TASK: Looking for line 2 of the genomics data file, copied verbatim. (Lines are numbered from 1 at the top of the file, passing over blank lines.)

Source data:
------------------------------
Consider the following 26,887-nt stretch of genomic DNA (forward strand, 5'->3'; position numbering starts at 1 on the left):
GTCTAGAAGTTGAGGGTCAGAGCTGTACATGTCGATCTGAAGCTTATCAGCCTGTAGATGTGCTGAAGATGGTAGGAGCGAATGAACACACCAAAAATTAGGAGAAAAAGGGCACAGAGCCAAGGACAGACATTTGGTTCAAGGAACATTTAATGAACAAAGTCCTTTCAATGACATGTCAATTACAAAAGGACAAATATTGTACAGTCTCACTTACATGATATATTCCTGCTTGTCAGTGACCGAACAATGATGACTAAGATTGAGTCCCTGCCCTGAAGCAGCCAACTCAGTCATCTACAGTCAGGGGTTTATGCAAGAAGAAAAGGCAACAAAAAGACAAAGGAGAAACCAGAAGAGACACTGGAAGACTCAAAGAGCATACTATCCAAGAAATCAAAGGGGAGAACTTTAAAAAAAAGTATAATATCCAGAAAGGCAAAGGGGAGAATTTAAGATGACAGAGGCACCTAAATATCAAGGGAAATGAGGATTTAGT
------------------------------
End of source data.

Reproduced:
GTCTAGAAGTTGAGGGTCAGAGCTGTACATGTCGATCTGAAGCTTATCAGCCTGTAGATGTGCTGAAGATGGTAGGAGCGAATGAACACACCAAAAATTAGGAGAAAAAGGGCACAGAGCCAAGGACAGACATTTGGTTCAAGGAACATTTAATGAACAAAGTCCTTTCAATGACATGTCAATTACAAAAGGACAAATATTGTACAGTCTCACTTACATGATATATTCCTGCTTGTCAGTGACCGAACAATGATGACTAAGATTGAGTCCCTGCCCTGAAGCAGCCAACTCAGTCATCTACAGTCAGGGGTTTATGCAAGAAGAAAAGGCAACAAAAAGACAAAGGAGAAACCAGAAGAGACACTGGAAGACTCAAAGAGCATACTATCCAAGAAATCAAAGGGGAGAACTTTAAAAAAAAGTATAATATCCAGAAAGGCAAAGGGGAGAATTTAAGATGACAGAGGCACCTAAATATCAAGGGAAATGAGGATTTAGT